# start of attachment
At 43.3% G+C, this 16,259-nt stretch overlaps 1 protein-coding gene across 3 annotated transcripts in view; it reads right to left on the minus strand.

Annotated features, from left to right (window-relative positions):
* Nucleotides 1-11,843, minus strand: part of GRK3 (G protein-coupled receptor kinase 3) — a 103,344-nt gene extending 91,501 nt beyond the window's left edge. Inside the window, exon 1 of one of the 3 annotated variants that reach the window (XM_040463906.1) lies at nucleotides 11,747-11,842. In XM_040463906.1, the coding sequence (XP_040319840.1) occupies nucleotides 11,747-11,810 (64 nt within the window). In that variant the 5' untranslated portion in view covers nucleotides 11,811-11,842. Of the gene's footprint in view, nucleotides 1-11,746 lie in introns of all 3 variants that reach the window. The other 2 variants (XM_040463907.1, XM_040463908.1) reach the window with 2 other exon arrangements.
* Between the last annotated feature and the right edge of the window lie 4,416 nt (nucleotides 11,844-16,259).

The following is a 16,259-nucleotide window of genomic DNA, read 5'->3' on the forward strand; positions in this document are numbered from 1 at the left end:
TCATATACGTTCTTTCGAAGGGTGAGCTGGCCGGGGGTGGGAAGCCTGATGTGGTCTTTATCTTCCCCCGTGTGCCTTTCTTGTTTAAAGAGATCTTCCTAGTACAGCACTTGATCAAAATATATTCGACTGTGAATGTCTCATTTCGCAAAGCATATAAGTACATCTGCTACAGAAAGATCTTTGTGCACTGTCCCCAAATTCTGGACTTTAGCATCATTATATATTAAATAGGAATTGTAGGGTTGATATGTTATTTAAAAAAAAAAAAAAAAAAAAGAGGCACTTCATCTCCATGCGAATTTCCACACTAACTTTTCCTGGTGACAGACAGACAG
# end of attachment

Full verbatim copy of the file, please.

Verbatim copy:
At 43.3% G+C, this 16,259-nt stretch overlaps 1 protein-coding gene across 3 annotated transcripts in view; it reads right to left on the minus strand.

Annotated features, from left to right (window-relative positions):
* Nucleotides 1-11,843, minus strand: part of GRK3 (G protein-coupled receptor kinase 3) — a 103,344-nt gene extending 91,501 nt beyond the window's left edge. Inside the window, exon 1 of one of the 3 annotated variants that reach the window (XM_040463906.1) lies at nucleotides 11,747-11,842. In XM_040463906.1, the coding sequence (XP_040319840.1) occupies nucleotides 11,747-11,810 (64 nt within the window). In that variant the 5' untranslated portion in view covers nucleotides 11,811-11,842. Of the gene's footprint in view, nucleotides 1-11,746 lie in introns of all 3 variants that reach the window. The other 2 variants (XM_040463907.1, XM_040463908.1) reach the window with 2 other exon arrangements.
* Between the last annotated feature and the right edge of the window lie 4,416 nt (nucleotides 11,844-16,259).

The following is a 16,259-nucleotide window of genomic DNA, read 5'->3' on the forward strand; positions in this document are numbered from 1 at the left end:
TCATATACGTTCTTTCGAAGGGTGAGCTGGCCGGGGGTGGGAAGCCTGATGTGGTCTTTATCTTCCCCCGTGTGCCTTTCTTGTTTAAAGAGATCTTCCTAGTACAGCACTTGATCAAAATATATTCGACTGTGAATGTCTCATTTCGCAAAGCATATAAGTACATCTGCTACAGAAAGATCTTTGTGCACTGTCCCCAAATTCTGGACTTTAGCATCATTATATATTAAATAGGAATTGTAGGGTTGATATGTTATTTAAAAAAAAAAAAAAAAAAAAGAGGCACTTCATCTCCATGCGAATTTCCACACTAACTTTTCCTGGTGACAGACAGACAG